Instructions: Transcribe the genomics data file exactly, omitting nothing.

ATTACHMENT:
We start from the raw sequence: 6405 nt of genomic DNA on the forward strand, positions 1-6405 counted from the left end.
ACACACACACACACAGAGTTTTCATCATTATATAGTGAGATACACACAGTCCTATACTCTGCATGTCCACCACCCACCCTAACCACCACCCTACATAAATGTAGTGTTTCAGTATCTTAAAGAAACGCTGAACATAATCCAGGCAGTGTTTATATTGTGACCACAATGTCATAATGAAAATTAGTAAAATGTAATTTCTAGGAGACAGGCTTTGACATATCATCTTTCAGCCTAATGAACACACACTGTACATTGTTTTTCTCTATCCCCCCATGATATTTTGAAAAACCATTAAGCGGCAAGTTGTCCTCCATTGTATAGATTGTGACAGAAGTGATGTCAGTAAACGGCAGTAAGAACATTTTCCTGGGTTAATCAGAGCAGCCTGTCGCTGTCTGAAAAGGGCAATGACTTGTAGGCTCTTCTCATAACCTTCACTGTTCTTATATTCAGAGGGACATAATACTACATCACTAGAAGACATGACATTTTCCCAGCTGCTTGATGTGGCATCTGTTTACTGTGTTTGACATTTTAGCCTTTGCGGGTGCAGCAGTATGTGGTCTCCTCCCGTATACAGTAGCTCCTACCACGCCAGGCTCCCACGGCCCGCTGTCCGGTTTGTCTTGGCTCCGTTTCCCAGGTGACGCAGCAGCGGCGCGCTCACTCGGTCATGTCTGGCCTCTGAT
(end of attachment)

We start from the raw sequence: 6405 nt of genomic DNA on the forward strand, positions 1-6405 counted from the left end.
ACACACACACACACAGAGTTTTCATCATTATATAGTGAGATACACACAGTCCTATACTCTGCATGTCCACCACCCACCCTAACCACCACCCTACATAAATGTAGTGTTTCAGTATCTTAAAGAAACGCTGAACATAATCCAGGCAGTGTTTATATTGTGACCACAATGTCATAATGAAAATTAGTAAAATGTAATTTCTAGGAGACAGGCTTTGACATATCATCTTTCAGCCTAATGAACACACACTGTACATTGTTTTTCTCTATCCCCCCATGATATTTTGAAAAACCATTAAGCGGCAAGTTGTCCTCCATTGTATAGATTGTGACAGAAGTGATGTCAGTAAACGGCAGTAAGAACATTTTCCTGGGTTAATCAGAGCAGCCTGTCGCTGTCTGAAAAGGGCAATGACTTGTAGGCTCTTCTCATAACCTTCACTGTTCTTATATTCAGAGGGACATAATACTACATCACTAGAAGACATGACATTTTCCCAGCTGCTTGATGTGGCATCTGTTTACTGTGTTTGACATTTTAGCCTTTGCGGGTGCAGCAGTATGTGGTCTCCTCCCGTATACAGTAGCTCCTACCACGCCAGGCTCCCACGGCCCGCTGTCCGGTTTGTCTTGGCTCCGTTTCCCAGGTGACGCAGCAGCGGCGCGCTCACTCGGTCATGTCTGGCCTCTGAT